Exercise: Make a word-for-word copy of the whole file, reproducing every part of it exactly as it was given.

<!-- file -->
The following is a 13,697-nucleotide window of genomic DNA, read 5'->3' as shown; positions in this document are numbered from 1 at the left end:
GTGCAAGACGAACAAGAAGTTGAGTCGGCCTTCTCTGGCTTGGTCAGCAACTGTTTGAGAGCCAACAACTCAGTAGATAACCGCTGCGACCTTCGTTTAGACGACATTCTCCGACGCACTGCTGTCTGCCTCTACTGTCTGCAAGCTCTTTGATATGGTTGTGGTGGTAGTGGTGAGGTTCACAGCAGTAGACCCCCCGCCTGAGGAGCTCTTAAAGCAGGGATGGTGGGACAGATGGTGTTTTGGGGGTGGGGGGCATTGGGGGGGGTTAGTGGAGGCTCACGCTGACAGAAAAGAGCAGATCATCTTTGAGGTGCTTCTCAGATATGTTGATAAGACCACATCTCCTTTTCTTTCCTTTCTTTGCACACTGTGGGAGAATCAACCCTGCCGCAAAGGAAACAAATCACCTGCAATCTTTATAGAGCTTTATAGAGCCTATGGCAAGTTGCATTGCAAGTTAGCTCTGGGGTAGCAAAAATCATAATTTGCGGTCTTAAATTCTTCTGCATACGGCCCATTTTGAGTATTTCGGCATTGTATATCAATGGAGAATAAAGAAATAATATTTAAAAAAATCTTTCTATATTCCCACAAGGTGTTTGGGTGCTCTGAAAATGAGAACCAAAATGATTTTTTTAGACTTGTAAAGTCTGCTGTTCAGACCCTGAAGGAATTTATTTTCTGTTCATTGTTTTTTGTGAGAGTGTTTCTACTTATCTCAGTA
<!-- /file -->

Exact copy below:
The following is a 13,697-nucleotide window of genomic DNA, read 5'->3' as shown; positions in this document are numbered from 1 at the left end:
GTGCAAGACGAACAAGAAGTTGAGTCGGCCTTCTCTGGCTTGGTCAGCAACTGTTTGAGAGCCAACAACTCAGTAGATAACCGCTGCGACCTTCGTTTAGACGACATTCTCCGACGCACTGCTGTCTGCCTCTACTGTCTGCAAGCTCTTTGATATGGTTGTGGTGGTAGTGGTGAGGTTCACAGCAGTAGACCCCCCGCCTGAGGAGCTCTTAAAGCAGGGATGGTGGGACAGATGGTGTTTTGGGGGTGGGGGGCATTGGGGGGGGTTAGTGGAGGCTCACGCTGACAGAAAAGAGCAGATCATCTTTGAGGTGCTTCTCAGATATGTTGATAAGACCACATCTCCTTTTCTTTCCTTTCTTTGCACACTGTGGGAGAATCAACCCTGCCGCAAAGGAAACAAATCACCTGCAATCTTTATAGAGCTTTATAGAGCCTATGGCAAGTTGCATTGCAAGTTAGCTCTGGGGTAGCAAAAATCATAATTTGCGGTCTTAAATTCTTCTGCATACGGCCCATTTTGAGTATTTCGGCATTGTATATCAATGGAGAATAAAGAAATAATATTTAAAAAAATCTTTCTATATTCCCACAAGGTGTTTGGGTGCTCTGAAAATGAGAACCAAAATGATTTTTTTAGACTTGTAAAGTCTGCTGTTCAGACCCTGAAGGAATTTATTTTCTGTTCATTGTTTTTTGTGAGAGTGTTTCTACTTATCTCAGTA